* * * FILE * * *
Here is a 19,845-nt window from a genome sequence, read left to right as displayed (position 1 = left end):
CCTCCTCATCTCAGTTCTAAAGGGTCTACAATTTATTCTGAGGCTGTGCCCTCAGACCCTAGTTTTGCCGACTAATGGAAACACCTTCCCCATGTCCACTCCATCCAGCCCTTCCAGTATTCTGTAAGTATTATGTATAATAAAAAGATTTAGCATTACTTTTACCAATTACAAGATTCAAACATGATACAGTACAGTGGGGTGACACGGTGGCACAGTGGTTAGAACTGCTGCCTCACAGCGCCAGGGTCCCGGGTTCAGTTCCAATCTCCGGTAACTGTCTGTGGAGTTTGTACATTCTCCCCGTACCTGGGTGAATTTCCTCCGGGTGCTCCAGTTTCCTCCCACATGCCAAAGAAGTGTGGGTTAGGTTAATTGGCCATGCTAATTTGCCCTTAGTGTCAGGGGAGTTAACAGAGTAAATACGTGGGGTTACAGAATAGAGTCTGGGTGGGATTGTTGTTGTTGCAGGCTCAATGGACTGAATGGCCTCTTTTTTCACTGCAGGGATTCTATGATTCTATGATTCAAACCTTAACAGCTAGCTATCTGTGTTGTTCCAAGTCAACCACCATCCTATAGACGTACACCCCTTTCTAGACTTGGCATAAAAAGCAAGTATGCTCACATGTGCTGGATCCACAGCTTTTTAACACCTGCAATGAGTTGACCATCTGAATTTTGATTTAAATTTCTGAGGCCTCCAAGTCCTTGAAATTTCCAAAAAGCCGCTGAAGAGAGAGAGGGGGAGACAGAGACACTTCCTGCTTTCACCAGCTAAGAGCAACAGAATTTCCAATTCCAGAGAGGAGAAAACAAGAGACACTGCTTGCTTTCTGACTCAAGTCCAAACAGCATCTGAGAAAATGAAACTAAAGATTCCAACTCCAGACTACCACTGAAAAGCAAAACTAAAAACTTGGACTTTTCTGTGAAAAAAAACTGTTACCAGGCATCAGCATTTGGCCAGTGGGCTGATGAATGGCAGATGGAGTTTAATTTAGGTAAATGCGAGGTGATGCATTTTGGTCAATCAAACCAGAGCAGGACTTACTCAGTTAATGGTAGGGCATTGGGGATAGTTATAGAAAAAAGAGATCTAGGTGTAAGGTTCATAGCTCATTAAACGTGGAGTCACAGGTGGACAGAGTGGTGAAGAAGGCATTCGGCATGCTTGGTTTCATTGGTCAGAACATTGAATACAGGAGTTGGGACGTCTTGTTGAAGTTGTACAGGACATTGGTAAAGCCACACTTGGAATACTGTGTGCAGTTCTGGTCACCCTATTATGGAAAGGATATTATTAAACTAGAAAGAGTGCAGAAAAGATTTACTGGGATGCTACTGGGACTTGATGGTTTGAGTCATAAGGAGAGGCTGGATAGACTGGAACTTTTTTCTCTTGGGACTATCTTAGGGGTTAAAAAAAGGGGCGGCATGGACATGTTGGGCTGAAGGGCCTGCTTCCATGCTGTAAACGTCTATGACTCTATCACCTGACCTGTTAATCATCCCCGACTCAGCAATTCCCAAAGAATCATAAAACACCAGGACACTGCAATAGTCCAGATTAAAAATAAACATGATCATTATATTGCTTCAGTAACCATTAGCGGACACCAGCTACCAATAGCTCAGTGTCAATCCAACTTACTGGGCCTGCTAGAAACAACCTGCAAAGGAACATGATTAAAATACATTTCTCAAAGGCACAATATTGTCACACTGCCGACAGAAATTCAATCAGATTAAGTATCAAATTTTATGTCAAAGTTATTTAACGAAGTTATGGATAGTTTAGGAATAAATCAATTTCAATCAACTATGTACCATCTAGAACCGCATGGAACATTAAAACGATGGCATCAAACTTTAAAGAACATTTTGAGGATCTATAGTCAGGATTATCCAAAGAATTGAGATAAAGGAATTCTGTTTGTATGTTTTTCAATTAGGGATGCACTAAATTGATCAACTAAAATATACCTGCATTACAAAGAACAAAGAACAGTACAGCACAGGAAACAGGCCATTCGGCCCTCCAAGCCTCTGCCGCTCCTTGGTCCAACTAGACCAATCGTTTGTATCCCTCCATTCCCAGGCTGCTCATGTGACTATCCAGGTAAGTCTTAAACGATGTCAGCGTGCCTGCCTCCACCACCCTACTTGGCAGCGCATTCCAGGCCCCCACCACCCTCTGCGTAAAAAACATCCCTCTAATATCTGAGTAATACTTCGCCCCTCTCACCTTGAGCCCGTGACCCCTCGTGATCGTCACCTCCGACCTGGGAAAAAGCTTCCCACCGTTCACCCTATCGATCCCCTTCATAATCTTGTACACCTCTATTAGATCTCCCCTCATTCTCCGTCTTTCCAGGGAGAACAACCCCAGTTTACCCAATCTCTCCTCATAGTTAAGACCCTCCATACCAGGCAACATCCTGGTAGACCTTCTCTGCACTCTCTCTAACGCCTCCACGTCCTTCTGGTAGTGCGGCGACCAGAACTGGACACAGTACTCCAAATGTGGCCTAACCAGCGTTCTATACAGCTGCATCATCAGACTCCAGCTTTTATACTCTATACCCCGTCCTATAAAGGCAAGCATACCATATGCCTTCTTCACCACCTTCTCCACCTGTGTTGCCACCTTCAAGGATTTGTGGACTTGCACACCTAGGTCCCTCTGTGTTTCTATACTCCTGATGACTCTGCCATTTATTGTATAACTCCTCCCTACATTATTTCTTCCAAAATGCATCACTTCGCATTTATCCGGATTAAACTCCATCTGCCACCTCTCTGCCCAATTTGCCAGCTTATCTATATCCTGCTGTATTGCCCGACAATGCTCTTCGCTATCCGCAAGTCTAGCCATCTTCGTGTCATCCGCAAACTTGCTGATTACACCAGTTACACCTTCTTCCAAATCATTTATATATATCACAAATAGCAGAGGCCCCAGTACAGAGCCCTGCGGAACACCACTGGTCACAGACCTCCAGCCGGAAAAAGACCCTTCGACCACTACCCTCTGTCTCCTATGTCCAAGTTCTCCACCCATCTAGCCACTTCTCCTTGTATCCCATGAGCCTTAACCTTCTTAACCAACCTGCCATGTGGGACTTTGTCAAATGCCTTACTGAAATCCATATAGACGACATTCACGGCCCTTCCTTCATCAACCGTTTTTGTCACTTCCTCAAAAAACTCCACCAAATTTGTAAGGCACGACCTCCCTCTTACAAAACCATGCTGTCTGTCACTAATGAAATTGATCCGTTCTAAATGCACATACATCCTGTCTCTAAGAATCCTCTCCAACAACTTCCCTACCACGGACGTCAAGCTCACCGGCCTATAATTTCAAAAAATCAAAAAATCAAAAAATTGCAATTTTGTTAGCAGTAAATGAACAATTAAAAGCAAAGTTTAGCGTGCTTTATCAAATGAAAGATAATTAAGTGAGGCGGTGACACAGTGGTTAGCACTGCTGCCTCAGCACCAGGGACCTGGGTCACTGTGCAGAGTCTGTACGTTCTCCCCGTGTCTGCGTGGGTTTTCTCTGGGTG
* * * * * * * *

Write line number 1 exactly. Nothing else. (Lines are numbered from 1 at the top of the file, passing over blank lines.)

Here is a 19,845-nt window from a genome sequence, read left to right as displayed (position 1 = left end):